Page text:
Analyzing Trace Evidence

While watching CSI, you’ve probably heard Hodgins talk about analyzing the trace evidence. Grissom constantly pushes for its complete analysis. That’s because it can tie things like fabric from a shirt to the owner of the shirt, for example, a piece of shirt that gets torn off during a struggle.

One of the many forensic investigation methods, trace evidence analysis, refers to the scientific analysis of fibers, paint and soil. Crime scene techs take samples of traces of these items at scene and use microscopic and chemical analysis to identify their origin.

National Databases

One of the tools they use in conjunction with this analysis are massive national databases. One example of these is the FBI’s National Automotive Paint File with more than 40,000 records. Its database contains samples that date to the 1930s.

Analysts look for pattern-matches. They examine all layers of a sample. They compare the fibers visibly and through chemistry tests to differentiate man-made from natural fibers, color/hues, shape and solubility.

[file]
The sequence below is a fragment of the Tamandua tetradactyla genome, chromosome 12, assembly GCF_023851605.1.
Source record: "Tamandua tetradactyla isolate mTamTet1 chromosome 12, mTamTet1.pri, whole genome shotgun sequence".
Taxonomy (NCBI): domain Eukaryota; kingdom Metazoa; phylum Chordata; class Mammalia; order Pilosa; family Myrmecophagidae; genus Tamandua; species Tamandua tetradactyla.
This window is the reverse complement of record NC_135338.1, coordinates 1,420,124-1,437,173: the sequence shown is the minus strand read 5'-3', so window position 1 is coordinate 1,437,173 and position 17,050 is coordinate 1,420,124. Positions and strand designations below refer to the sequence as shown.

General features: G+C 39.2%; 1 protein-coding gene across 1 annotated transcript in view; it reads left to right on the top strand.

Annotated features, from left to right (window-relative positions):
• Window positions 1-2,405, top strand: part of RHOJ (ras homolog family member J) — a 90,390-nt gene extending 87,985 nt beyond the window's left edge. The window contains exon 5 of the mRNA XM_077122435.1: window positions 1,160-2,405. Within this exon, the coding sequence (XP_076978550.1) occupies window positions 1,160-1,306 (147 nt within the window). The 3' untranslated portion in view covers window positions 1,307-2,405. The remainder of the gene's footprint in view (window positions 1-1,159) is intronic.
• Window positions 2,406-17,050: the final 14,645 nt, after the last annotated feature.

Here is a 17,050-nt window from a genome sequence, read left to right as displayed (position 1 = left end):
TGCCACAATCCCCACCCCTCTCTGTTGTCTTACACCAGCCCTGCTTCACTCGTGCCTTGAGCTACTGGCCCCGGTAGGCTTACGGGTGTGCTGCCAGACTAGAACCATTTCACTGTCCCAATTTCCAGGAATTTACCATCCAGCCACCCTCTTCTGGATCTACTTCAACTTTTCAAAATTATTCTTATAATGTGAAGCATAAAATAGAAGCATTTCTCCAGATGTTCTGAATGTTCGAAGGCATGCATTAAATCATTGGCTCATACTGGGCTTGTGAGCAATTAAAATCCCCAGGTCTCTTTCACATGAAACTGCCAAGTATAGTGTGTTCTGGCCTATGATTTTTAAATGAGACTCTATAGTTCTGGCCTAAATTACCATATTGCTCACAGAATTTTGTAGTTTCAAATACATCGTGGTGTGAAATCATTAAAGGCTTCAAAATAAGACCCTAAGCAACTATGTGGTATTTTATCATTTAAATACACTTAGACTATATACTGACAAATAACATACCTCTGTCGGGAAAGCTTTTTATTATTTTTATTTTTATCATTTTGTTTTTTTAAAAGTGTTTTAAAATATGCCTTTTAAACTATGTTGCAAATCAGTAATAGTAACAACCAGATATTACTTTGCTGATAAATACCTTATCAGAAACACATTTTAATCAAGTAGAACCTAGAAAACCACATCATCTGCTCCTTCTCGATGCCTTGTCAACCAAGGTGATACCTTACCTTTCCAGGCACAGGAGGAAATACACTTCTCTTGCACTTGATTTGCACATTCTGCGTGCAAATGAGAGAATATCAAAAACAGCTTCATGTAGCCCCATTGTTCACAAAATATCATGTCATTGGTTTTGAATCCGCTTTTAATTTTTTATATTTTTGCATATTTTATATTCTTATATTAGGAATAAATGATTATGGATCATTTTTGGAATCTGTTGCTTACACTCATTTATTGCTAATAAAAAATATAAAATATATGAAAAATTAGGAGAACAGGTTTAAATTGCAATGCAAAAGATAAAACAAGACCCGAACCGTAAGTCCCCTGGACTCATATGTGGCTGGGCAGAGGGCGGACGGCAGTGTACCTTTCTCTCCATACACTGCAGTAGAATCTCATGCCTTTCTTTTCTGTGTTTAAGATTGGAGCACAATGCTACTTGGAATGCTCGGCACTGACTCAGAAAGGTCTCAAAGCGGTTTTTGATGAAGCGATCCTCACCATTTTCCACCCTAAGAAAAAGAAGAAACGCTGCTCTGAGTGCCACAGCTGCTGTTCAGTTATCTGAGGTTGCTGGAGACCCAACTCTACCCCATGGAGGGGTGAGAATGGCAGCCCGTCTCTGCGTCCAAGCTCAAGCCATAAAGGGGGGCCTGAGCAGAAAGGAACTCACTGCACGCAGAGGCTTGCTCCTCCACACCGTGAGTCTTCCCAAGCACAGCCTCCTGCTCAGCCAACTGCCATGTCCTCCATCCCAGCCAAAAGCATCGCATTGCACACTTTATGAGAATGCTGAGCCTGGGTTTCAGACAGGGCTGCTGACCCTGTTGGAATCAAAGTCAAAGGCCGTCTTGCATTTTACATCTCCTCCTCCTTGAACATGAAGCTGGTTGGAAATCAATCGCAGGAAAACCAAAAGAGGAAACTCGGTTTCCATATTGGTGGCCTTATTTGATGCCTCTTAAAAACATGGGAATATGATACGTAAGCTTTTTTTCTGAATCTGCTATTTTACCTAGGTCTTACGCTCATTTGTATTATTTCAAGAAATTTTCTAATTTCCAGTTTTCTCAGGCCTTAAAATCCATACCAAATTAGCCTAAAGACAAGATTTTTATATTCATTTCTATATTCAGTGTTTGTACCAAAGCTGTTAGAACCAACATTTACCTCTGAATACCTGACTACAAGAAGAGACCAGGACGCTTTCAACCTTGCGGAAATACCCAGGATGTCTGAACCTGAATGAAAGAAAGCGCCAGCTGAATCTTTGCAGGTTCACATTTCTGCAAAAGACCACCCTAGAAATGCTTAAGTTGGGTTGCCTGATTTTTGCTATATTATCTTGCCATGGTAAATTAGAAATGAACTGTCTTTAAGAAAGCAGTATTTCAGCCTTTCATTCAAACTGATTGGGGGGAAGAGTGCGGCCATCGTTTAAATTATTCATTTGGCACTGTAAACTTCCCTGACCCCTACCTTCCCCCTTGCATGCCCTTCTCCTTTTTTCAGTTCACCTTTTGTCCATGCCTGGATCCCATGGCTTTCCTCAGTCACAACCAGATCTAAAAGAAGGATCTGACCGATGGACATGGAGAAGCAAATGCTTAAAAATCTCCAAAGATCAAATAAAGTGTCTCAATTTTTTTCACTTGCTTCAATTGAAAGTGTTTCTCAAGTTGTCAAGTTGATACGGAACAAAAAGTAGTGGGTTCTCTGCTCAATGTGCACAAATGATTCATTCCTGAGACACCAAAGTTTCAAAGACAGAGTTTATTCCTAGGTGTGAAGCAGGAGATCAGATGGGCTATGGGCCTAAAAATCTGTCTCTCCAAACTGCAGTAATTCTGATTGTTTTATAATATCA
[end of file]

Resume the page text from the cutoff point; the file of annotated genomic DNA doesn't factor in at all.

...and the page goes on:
Gunshot Residue

While ballistics analyzes the bullets and guns themselves, trace analysis handles gunshot residue. This includes taking measurements from the suspects and the victim. It also includes the splay pattern and blood splatter analysis.

Learn and Apply Trace Analysis Methods

Learn more about trace evidence at the Las Vegas attraction CSI exhibit and interactive experience. You’ll also learn new skills in ballistics, DNA testing and fingerprinting.

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